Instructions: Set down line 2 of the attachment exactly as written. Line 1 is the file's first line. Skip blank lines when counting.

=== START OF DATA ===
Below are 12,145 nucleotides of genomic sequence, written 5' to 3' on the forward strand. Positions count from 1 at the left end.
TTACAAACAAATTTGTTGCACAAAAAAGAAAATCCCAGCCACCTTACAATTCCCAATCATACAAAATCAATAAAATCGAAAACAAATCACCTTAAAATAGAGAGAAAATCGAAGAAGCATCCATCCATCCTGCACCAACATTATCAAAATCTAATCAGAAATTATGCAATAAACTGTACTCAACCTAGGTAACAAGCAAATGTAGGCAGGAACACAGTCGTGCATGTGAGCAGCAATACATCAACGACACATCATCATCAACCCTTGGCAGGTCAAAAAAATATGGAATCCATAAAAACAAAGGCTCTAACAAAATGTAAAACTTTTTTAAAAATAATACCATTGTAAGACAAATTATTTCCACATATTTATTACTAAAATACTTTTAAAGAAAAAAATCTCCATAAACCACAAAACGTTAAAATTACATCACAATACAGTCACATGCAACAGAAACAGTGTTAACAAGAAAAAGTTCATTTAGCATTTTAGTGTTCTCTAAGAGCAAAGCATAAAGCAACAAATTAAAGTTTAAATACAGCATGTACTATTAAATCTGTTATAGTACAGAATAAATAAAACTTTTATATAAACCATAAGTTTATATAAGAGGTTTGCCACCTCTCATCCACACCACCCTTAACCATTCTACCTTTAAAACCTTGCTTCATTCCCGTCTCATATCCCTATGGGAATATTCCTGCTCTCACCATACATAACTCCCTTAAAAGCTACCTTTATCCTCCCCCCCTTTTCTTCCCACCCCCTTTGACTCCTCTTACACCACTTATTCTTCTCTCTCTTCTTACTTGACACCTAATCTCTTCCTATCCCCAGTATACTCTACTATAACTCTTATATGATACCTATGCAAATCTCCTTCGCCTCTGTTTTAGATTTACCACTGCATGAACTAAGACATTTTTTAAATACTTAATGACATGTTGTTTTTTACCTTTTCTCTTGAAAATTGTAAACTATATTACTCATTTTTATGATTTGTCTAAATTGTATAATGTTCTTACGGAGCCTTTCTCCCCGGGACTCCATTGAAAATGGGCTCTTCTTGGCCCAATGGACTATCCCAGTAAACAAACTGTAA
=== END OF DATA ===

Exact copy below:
TTACAAACAAATTTGTTGCACAAAAAAGAAAATCCCAGCCACCTTACAATTCCCAATCATACAAAATCAATAAAATCGAAAACAAATCACCTTAAAATAGAGAGAAAATCGAAGAAGCATCCATCCATCCTGCACCAACATTATCAAAATCTAATCAGAAATTATGCAATAAACTGTACTCAACCTAGGTAACAAGCAAATGTAGGCAGGAACACAGTCGTGCATGTGAGCAGCAATACATCAACGACACATCATCATCAACCCTTGGCAGGTCAAAAAAATATGGAATCCATAAAAACAAAGGCTCTAACAAAATGTAAAACTTTTTTAAAAATAATACCATTGTAAGACAAATTATTTCCACATATTTATTACTAAAATACTTTTAAAGAAAAAAATCTCCATAAACCACAAAACGTTAAAATTACATCACAATACAGTCACATGCAACAGAAACAGTGTTAACAAGAAAAAGTTCATTTAGCATTTTAGTGTTCTCTAAGAGCAAAGCATAAAGCAACAAATTAAAGTTTAAATACAGCATGTACTATTAAATCTGTTATAGTACAGAATAAATAAAACTTTTATATAAACCATAAGTTTATATAAGAGGTTTGCCACCTCTCATCCACACCACCCTTAACCATTCTACCTTTAAAACCTTGCTTCATTCCCGTCTCATATCCCTATGGGAATATTCCTGCTCTCACCATACATAACTCCCTTAAAAGCTACCTTTATCCTCCCCCCCTTTTCTTCCCACCCCCTTTGACTCCTCTTACACCACTTATTCTTCTCTCTCTTCTTACTTGACACCTAATCTCTTCCTATCCCCAGTATACTCTACTATAACTCTTATATGATACCTATGCAAATCTCCTTCGCCTCTGTTTTAGATTTACCACTGCATGAACTAAGACATTTTTTAAATACTTAATGACATGTTGTTTTTTACCTTTTCTCTTGAAAATTGTAAACTATATTACTCATTTTTATGATTTGTCTAAATTGTATAATGTTCTTACGGAGCCTTTCTCCCCGGGACTCCATTGAAAATGGGCTCTTCTTGGCCCAATGGACTATCCCAGTAAACAAACTGTAA